Baghdad, Erbil Trade Accusations on Oil Payments

Baghdad has accused the Kurdistan Regional Government of failing to pay Western companies for oil-extraction costs, further raising tensions between the two sides, writes Omar Shaher.

al-monitor Kurdish engineers and other employees work at the Tawke oil field near the town of Zacho on May 31, 2009 in Dohuk province about 250 miles north of Baghdad, Iraq. Photo by Muhannad Fala'ah/Getty Images.

Topics covered

kurdistan, krg, federal budget, erbil, baghdad

Feb 28, 2013

Baghdad and Erbil, the capital of the semi-autonomous Kurdistan region of Iraq, have exchanged accusations over the payment of foreign oil companies for extraction costs, which the Kurdistan Regional Government (KRG) demands that the federal government honor. This cost stands at around $4 billion.

Kurdish MP Farhad Atrushi said that the federal government is delaying the payment of dues to oil-extracting companies operating in the provinces of Erbil, Sulaymaniyah and Dahuk in the Kurdistan region. Yet, an MP and close associate of Iraqi Prime Minister Nouri al-Maliki replied that so far, Baghdad has paid Erbil $1 billion in oil-extraction costs, while it has received revenues from 56 million out of 160 million exported barrels, according to documents.

Shiite MP Abdul Abbas Shiaa said, “The $1 billion exceeds the cost of extracting 56 million barrels, from which revenues were received from the region. Yet, it is demanding $4 billion as payment for extracting 160 million barrels, of which Baghdad received the revenues for only 56 million barrels.”

Atrushi said, “$20 billion in Iraq’s budget has been allocated to the Oil Ministry from the sovereign expenditures, while oil will be extracted from fields spread over easily accessible locations. Moreover, Iraq’s oil contracts with the oil-extraction companies [are intended] to provide services, so why [are] all these allocations [needed]?”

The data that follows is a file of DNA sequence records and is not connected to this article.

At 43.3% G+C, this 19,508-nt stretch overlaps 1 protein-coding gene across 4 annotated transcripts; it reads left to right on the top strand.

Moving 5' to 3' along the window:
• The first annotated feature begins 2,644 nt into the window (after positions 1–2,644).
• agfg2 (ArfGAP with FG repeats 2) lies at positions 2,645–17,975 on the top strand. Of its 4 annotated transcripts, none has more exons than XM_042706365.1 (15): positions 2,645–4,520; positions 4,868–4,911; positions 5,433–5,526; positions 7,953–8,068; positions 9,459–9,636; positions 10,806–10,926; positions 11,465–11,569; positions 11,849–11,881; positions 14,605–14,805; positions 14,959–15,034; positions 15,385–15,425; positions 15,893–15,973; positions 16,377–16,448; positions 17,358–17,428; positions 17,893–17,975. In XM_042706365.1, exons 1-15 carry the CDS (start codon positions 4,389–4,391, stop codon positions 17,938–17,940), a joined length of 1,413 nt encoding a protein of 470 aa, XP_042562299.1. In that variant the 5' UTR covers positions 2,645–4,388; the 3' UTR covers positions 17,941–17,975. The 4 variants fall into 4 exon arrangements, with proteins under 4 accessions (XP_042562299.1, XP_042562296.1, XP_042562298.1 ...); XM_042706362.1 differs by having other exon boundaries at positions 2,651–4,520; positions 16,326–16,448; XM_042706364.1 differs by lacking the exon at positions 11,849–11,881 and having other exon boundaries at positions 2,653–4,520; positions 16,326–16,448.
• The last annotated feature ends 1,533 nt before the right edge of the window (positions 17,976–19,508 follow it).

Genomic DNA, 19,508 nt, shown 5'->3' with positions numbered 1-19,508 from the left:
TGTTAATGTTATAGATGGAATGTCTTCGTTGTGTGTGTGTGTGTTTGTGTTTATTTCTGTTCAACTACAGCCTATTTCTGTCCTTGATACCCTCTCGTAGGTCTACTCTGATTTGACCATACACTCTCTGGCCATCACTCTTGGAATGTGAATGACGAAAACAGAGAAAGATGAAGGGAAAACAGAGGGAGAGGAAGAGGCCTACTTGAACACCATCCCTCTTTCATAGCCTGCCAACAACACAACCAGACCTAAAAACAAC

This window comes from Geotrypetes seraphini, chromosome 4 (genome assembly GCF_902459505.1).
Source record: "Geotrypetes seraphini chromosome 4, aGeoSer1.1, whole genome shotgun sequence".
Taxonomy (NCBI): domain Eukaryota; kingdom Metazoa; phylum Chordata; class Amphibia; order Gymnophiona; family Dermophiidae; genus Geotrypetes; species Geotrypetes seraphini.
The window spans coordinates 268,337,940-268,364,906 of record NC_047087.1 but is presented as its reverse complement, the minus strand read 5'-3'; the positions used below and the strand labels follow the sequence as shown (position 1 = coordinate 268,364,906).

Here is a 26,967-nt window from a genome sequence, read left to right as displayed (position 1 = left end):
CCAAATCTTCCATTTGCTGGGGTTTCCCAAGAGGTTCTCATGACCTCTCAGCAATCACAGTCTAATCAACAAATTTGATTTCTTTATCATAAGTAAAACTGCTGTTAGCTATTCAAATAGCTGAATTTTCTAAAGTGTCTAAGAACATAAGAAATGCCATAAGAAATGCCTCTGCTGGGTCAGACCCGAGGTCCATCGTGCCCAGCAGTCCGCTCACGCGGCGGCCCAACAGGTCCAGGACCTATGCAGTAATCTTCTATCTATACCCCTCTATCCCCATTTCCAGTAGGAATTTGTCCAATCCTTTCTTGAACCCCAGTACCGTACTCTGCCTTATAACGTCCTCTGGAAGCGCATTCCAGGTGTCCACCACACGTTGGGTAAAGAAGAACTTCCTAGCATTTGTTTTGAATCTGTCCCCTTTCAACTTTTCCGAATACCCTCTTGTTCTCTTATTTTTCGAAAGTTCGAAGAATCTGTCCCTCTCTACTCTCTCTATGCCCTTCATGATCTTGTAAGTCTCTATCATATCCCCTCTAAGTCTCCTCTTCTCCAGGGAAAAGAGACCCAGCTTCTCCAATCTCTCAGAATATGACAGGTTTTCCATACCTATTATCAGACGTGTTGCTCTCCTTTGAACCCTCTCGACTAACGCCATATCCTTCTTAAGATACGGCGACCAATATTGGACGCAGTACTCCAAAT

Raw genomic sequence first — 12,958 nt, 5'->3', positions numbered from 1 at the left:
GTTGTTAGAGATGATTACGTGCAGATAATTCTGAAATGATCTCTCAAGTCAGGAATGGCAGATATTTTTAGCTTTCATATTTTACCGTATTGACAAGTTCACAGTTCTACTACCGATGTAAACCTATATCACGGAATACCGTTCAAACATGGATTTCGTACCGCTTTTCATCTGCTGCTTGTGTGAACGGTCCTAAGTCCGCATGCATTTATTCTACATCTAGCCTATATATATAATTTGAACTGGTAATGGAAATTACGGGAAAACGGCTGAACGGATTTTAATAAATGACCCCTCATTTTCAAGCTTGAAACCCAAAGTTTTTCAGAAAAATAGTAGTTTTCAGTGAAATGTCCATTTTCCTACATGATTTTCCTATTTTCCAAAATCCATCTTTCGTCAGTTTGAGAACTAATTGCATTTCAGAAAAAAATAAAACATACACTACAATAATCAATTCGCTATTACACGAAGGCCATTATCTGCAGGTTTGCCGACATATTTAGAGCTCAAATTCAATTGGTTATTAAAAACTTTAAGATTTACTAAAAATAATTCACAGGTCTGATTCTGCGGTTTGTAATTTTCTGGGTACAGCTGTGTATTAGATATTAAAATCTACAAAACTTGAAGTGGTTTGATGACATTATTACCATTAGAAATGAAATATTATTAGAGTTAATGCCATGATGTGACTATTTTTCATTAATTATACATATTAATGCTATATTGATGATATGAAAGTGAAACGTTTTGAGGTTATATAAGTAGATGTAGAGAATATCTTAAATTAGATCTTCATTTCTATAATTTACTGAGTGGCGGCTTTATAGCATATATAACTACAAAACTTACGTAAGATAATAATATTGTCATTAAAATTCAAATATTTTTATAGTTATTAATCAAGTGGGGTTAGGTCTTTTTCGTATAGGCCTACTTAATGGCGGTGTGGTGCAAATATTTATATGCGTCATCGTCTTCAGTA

He added: “Baghdad tells us that the dues to foreign companies operating in the region will be paid from the abundance of oil revenue. This amount will never be reached, because the government is defrauding parliament annually, and with the fraud, the extra amounts are lost.”

He said: “I find this logic strange. Is the region producing onions or tomatoes? Doesn't the region produce oil, just like you do? Why is your oil sovereign and ours not? Is there a first-class and second-class oil?”

Shiaa replied: “A recent meeting to discuss the dues to Western oil companies operating in the Kurdistan region was held in the presence of Abdel Basset Turki, head of the Supreme Audit Board. Turki presented documents proving that the KRG informed Baghdad that it has exported 160 million barrels of oil recently. Yet, it has paid the federal government a sum that only covers 56 million barrels. Where is the sum equivalent to the remaining 104 million barrels?”

Shiaa added: “When we confronted the Kurdish MPs with these documents, they said that they will ask the minister of natural resources in the KRG to come to Baghdad and explain the issue.”

He continued: “Kurdish MP Farhad Atrushi said in a press conference a while ago that extracting a barrel of oil costs up to $50 in Iraq, according to the share of the Federal Oil Ministry in the budget. Yet the government in Baghdad does not say that to Iraqis. Rather, it says that the cost of extracting a barrel of oil is two dollars.” Shiaa added: “When we requested the federal Oil Ministry explain that, the answer was that its financial allocations in the 2013 budget do not only cover the cost of extraction for this year, but rather many more years, which Atrushi did not mention.”

Shiaa said: “We gave the Kurdistan region two options: receive the dues to Western oil companies in the form of treasury bonds, or from the abundance coming from the increased oil exports. And we have not received the answer yet.”

He asked: “The semi-autonomous region gets 17% of Iraq's budget. Does it really produce 17% of Iraq's oil?”

Parliamentary sources in Baghdad said that the lack of an agreement on Iraq’s budget for 2013 goes back to the fact that political blocs have escalated their demands. The State of Law coalition — led by Maliki — is attempting to reduce the share of the Kurdistan region from 17% to 11%, which is strongly opposed by the Kurds. On the other hand, the Kurds seek to add a clause to the budget regarding the extraction cost, guaranteeing that the dues to foreign companies operating in their provinces will be paid.

Omar al-Shaher is a contributor to Al-Monitor’s Iraq Pulse. His writing has appeared in a wide range of publications including France’s LeMonde, the Iraqi Alesbuyia magazine, Egypt’s Al-Ahaly and the Elaph website.

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